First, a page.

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College basketball

Williams gone to Carolina this time

Compiled from Times wires
© St. Petersburg Times
published April 15, 2003

CHAPEL HILL, N.C. -- Roy Williams returned home to North Carolina, hoping to win the national championship that eluded him for 15 seasons at Kansas.

The men's basketball coach, who grew up in the North Carolina mountains and learned his craft as an assistant to Dean Smith, resigned as Jayhawks coach Monday to take the job at his alma mater.

"I was a Tar Heel born. When I die, I'll be a Tar Heel dead. But in the middle, I have been Tar Heel and Jayhawk bred, and I am so, so happy and proud of that," Williams, 52, said during a news conference inside a practice gym at the Smith Center before cheering boosters.

Smith and former coach Bill Guthridge stood nearby, and Tar Heels players wore suits and sport jackets. Outside, a crowd gathered, and the students could be heard cheering before the announcement.

North Carolina gave Williams an eight-year deal with an annual base of $260,000. The media and Nike contracts -- to be negotiated -- are expected to push the salary to around $2-million annually.

Williams met with his players in Lawrence to inform them of his decision. He then flew to Chapel Hill, where his hiring was announced at a news conference.

"Other than serious injury or death to my family, I've never had anything more difficult than what I've been through this afternoon with my team, and telling those 13 young men that I was leaving them," he said.

The decision came one week after Syracuse beat Kansas in the NCAA championship game in New Orleans. Williams replaces Matt Doherty, who resigned under pressure April 1.

Doherty endorsed the hiring of his mentor, wishing Williams and the Tar Heels well.

"The university made a great hire in hiring Coach Williams," said Doherty, who coached under Williams at Kansas in 1992-99. "He'll do a great, great job with those kids and the program, and I'll be pulling for them."

Williams returns to North Carolina three years after rejecting an offer to take over the program. When Doherty resigned, there was immediate speculation that Williams would be the front-runner, but he angrily refused to answer questions about the job after the loss to the Orangemen.

When he left the meeting with his players, an emotional Williams tried to put his feelings about Kansas in perspective. "This is personal, fellas. There is something I want to say," he told reporters, fighting back tears. "This has been a special place. I really appreciate the way you have treated me."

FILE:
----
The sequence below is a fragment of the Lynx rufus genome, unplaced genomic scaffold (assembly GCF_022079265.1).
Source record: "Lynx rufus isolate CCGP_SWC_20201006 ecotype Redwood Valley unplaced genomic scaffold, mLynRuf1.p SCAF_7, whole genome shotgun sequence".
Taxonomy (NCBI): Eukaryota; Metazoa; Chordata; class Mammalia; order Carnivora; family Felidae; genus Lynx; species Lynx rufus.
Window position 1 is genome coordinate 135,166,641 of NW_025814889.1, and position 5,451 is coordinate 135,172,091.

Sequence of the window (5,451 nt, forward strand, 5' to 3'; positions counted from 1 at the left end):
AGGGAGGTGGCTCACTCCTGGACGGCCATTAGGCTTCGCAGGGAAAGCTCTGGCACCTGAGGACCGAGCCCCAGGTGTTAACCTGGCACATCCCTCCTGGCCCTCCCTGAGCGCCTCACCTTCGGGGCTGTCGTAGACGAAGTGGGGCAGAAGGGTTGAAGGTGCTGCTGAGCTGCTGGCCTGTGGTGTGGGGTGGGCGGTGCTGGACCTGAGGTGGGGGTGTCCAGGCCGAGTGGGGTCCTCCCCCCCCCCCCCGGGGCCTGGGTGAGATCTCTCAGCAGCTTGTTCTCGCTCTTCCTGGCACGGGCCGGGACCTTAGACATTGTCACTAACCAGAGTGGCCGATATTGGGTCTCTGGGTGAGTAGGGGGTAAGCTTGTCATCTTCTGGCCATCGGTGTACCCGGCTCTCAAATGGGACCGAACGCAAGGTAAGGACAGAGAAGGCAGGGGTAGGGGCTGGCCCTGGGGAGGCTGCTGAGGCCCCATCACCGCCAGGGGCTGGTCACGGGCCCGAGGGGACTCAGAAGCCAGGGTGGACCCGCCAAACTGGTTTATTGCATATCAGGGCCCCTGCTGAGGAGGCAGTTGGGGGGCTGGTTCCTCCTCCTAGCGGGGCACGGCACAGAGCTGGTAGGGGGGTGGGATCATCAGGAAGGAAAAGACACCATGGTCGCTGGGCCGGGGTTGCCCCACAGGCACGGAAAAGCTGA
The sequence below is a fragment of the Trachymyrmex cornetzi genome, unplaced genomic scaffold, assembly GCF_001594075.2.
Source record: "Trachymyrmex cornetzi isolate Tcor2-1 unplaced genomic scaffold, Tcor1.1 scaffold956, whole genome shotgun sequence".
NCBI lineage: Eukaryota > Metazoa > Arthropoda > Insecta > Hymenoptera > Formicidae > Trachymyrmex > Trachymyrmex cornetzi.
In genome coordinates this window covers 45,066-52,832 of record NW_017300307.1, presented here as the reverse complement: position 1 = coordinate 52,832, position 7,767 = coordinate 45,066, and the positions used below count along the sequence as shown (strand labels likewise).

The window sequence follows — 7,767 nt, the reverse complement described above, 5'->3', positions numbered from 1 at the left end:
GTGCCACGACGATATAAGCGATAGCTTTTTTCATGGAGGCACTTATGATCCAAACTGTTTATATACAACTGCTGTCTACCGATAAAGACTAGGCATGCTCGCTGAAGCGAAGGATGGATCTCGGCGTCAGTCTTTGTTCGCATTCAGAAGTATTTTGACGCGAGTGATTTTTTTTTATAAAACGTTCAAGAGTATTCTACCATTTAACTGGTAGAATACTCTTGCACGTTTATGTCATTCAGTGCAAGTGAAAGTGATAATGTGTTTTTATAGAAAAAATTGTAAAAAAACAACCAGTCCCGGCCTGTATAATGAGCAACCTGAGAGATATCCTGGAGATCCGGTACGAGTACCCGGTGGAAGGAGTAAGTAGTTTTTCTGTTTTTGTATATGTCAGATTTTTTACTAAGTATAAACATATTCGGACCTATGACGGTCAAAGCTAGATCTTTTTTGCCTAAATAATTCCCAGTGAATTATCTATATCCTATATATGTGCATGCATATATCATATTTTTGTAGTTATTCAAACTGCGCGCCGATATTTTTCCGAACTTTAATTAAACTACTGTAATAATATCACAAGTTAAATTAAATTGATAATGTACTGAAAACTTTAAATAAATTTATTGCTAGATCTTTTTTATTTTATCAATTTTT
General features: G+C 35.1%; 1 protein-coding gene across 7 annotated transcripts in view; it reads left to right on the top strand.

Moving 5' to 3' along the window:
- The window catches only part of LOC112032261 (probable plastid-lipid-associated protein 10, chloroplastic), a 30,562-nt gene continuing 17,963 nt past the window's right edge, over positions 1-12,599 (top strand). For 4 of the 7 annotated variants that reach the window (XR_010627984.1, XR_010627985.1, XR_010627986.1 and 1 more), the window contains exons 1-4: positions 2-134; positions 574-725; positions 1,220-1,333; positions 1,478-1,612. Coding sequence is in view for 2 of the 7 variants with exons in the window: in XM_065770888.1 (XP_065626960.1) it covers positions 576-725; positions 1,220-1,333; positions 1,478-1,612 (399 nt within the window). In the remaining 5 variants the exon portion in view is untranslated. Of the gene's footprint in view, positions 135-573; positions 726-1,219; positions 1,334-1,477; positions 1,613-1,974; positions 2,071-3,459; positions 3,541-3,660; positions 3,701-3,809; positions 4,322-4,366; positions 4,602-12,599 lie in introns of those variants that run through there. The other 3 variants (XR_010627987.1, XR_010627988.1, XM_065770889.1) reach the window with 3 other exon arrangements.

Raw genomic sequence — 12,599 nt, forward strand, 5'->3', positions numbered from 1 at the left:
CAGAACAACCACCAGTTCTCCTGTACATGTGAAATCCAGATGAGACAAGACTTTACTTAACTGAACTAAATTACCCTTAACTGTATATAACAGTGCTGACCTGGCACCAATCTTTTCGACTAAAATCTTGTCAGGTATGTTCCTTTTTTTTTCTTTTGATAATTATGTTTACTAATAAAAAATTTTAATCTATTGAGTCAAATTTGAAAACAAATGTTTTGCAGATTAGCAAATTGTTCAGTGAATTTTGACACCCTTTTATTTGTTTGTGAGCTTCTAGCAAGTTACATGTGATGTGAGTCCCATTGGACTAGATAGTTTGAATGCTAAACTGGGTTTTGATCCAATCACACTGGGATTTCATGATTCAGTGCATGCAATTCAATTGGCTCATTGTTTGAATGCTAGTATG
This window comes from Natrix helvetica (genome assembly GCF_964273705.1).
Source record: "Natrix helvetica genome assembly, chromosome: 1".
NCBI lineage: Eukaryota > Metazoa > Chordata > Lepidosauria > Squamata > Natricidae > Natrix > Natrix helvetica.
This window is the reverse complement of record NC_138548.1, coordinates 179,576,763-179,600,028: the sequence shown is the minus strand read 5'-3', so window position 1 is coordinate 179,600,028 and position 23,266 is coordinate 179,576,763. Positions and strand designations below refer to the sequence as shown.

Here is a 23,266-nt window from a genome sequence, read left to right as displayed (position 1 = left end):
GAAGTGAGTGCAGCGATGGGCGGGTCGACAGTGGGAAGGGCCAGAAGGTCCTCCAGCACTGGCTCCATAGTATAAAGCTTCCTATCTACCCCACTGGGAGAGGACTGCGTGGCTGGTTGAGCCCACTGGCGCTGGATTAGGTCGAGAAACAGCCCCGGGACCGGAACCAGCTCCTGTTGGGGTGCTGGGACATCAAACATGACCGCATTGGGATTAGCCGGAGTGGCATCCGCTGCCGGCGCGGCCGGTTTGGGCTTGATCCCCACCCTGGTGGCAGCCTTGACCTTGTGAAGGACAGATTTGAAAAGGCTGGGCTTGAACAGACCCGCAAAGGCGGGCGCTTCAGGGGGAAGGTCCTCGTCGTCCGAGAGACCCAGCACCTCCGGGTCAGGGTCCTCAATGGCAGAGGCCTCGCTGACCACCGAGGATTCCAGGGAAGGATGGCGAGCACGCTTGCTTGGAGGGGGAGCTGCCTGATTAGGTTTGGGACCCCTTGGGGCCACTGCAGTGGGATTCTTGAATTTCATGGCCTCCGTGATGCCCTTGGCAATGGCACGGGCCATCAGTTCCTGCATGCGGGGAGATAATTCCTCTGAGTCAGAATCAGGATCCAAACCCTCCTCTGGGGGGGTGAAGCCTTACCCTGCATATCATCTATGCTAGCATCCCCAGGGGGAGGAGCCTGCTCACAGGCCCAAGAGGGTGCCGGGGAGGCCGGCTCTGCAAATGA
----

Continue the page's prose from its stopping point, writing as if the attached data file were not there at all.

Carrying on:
Williams took the Kansas job a few months after Larry Brown coached the team to the 1988 national title. After going 19-12 his first season, Williams guided the Jayhawks to the NCAA Tournament 14 consecutive times.

The fourth-fastest coach in Division I history to reach 400 victories, Williams (418-101) won nine Big 12 and Big Eight championships and took the Jayhawks to four Final Fours, including two appearances in the title game. He has the most NCAA Tournament victories without a title.

Wayne Simien, who dislocated his shoulder in January and later had season-ending surgery, appeared angry after the team meeting in Lawrence. "I gave my right arm for him, literally," said Simien, wearing a sling.

At North Carolina there was elation. A school that saw Williams leave as a highly regarded assistant now welcomes him back as one of the country's most respected coaches.

"This has been a very, very long process," UNC freshman Sean May said. "It's good to finally have a coach -- and a great one at that."

Among the coaches mentioned as possible replacements for Williams are Illinois' Bill Self, Marquette's Tom Crean, Notre Dame's Mike Brey and Gonzaga's Mark Few. Kentucky's Tubby Smith might be a possibility because he reportedly is not happy with the Wildcat scene.

Self, who began his coaching career as a graduate assistant to Brown at KU, is thought to be the front-runner. "I have not been contacted by Kansas," Self said in a statement. "There are some programs in America we won't be able to match tradition with over time. But that doesn't mean we can't accomplish some great things here and be considered among that group."

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